A week-long Gateway Academy camp for middle school students offered a fun, hands-on opportunity to grasp and develop new skills in science, technology, engineering and math (STEM). Wisconsin 4-H Youth Development hosted the camp that also introduced youth to opportunities and careers in STEM fields.
Heidi Dusek of the University of Wisconsin Extension explained that Wisconsin 4-H Youth Development has offered these camps across the state for two years now. More than 400 youth attended last year.
Youth at the camps experiment with rocketry and robotics, explore alternative energy through projects like solar cars and wind turbines, and learn about eco-friendly design using recycled materials. Each project incorporates basic scientific principles, like physics and energy, while giving campers an opportunity to see some of the real-world applications of what they’re learning.
Camp activities encourage useful critical thinking, creative problem-solving and collaboration skills. Here are a few ways students embraced projects at the New London camp:
Middle school students reported that they discovered by using a different material for the nose cone, the bottle flew up in the air straighter. They used trial and error to see what level of liquid inside the bottle would give the greatest height to the rocket. They discovered a half-full bottle created the best result. The group discussed air pressure and velocity in relation to this exercise and got a real sense of how it affects objects.
Roller coaster marbles
Teams built roller coasters out of swimming noodles, by slitting them in half the long way, and using duct tape with found items to create slopes and loops in their tracks. They found they had to create long ramps for the marble on the track to build up speed and complete a loop in the track.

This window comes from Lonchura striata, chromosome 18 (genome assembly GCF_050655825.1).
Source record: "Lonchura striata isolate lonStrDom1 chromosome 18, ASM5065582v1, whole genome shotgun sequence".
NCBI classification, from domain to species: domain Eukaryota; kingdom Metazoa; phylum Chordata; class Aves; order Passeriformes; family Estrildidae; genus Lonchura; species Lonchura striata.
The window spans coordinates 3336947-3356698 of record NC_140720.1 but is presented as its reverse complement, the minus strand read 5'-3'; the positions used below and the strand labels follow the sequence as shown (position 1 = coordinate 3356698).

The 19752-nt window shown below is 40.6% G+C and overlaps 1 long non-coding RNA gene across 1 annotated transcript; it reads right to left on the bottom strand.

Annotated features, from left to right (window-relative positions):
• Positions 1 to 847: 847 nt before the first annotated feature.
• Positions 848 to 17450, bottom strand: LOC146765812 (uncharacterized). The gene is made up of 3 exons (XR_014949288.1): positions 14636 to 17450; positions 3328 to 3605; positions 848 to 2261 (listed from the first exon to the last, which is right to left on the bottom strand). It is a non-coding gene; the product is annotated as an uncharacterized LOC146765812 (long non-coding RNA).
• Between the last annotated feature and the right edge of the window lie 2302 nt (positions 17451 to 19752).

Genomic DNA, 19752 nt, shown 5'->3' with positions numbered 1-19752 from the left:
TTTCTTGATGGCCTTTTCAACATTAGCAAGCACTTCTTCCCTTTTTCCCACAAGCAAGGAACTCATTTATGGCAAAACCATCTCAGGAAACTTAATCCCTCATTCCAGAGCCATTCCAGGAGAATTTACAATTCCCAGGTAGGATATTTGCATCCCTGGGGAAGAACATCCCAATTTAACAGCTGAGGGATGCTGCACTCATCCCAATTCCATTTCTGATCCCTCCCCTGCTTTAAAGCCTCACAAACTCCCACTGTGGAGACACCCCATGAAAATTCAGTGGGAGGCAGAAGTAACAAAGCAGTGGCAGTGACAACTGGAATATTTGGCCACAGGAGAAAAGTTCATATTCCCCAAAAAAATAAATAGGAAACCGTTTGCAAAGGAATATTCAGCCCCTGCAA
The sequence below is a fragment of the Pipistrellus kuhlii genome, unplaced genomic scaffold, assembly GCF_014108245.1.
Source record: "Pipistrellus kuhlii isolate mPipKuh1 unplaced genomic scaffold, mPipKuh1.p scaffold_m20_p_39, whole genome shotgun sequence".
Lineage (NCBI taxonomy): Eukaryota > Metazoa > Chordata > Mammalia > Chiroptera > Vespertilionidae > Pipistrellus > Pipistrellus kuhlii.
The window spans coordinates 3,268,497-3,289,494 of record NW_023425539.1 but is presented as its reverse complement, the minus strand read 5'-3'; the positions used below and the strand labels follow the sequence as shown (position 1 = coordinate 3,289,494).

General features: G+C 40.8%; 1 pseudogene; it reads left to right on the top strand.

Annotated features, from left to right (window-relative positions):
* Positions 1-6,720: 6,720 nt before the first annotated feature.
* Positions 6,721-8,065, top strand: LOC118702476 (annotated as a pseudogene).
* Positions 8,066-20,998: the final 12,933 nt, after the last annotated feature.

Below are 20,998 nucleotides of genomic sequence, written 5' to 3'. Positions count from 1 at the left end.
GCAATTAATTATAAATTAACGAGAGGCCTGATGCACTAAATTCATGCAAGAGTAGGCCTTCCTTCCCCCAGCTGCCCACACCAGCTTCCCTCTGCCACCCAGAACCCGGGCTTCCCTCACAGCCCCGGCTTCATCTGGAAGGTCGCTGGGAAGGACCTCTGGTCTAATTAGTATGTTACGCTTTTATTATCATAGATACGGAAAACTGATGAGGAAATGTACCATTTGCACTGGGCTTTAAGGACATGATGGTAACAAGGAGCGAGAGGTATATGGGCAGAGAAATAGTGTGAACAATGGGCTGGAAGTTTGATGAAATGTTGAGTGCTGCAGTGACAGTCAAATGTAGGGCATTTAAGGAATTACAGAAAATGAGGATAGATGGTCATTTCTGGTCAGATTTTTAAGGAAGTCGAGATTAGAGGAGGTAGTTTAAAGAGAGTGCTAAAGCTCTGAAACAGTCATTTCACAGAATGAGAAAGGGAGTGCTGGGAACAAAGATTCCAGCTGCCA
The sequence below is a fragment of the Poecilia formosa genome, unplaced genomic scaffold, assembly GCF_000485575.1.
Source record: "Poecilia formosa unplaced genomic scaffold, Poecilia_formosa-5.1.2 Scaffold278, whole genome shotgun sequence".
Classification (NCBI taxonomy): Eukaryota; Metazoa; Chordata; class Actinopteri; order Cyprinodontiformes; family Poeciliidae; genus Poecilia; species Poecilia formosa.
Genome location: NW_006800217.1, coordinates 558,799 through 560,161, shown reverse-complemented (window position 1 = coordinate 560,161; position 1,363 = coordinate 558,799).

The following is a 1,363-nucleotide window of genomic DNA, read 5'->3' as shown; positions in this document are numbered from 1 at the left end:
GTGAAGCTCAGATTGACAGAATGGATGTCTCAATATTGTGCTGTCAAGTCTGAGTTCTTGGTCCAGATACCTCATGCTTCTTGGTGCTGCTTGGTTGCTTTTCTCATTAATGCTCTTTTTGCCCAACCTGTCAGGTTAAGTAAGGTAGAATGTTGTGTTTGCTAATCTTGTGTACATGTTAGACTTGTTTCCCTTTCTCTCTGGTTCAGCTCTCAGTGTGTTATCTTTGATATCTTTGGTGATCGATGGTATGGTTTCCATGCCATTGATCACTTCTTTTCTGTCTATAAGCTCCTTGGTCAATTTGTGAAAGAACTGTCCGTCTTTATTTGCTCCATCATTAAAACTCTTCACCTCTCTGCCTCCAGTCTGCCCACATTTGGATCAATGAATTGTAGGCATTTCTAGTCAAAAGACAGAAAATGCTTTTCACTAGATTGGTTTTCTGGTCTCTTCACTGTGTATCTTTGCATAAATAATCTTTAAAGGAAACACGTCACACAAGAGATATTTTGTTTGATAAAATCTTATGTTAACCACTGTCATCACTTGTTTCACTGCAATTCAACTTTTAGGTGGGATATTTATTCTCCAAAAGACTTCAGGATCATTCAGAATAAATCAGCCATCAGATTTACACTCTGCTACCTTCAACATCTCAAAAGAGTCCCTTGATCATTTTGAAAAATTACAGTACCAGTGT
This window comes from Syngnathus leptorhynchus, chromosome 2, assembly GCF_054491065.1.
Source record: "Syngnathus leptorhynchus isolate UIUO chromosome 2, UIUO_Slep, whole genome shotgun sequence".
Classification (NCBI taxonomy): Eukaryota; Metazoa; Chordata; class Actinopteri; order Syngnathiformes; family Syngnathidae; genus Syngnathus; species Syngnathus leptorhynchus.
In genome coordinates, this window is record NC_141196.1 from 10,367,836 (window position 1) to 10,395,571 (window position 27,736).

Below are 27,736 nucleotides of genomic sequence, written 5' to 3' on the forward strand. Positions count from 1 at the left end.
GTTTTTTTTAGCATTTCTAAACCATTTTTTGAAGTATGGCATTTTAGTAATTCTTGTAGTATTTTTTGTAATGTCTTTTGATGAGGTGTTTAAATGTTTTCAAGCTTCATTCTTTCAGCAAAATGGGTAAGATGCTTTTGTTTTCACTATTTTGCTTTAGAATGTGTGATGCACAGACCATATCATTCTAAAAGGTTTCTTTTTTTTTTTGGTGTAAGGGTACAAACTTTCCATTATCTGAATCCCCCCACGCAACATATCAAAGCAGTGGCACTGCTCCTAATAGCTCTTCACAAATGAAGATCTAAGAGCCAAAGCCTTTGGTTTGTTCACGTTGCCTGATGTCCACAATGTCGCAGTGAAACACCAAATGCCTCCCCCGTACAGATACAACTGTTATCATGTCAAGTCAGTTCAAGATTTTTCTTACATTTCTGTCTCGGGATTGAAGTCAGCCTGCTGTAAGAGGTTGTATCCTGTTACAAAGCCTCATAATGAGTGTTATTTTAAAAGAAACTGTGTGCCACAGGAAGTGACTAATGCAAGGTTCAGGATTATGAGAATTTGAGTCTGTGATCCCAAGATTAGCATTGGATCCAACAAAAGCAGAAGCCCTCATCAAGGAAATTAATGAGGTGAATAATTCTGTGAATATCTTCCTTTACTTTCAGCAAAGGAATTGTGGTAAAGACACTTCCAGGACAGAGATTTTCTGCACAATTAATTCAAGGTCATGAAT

Five groups put together the biggest, grand daddy roller coaster of all, which reached 20 feet from floor to ceiling. Dusek explained that the teams learned by trial and error what was possible for the marble. They discovered the size of the marble, the angle of the track, even placement of the duct tape all played roles in the success of the experiment.
Team building activities were an integral part of the camp. For example, the robot game. One person look s at a picture located in the hallway, then enters the classroom and interprets the drawing to another person, who draws the picture using that vocal instruction. The team then compares the drawings. They learned that listening was one key to success, but also that one person may say the exact same thing to two people and get different results.
Gateway Academy compliments the Project Lead the Way curriculums that are currently offered to all New London Middle School students. Three certified “Project Lead the Way” instructors – Brent Dusek, Kyle Lubinski, and Jay Daly – provide project-base learning opportunities in their science and technology education classes, and enjoy the chance to extend these experiences to Gateway Academy participants.
Project Lead The Way started last year at the middle school level as an extension of Milwaukee School of Engineering. A similar program will be offered next summer at the high school level.
New London, Appleton and Manawa are three schools offering the Gateway program. In New London every student will now have the exposure to this new program as it is part of their curriculum. Those who find interest in the field can be helped by guidance counselors in the high school to take the appropriate classes for their future endeavors.
Another way to connect student interest to STEM fields, an engineer was invited to speak with the campers. Betty Leonard is a quality engineer. She let the students know that being an engineer can make a big difference for others. “Whether you are an electrical, mechanical or quality engineer, you can use your creativity and critical thinking to make a difference in people’s lives,” she said. “This field is a great way to spend your life’s work. She noted that as a quality engineer she makes sure products work the way they should for consumers so they are buying a useful, safe product.
For more information on Wisconsin 4-H STEM, visit http://www.uwex.edu/ces/4h/set/index.cfm. or contact Heidi Dusek at 920-832-5121 or firstname.lastname@example.org.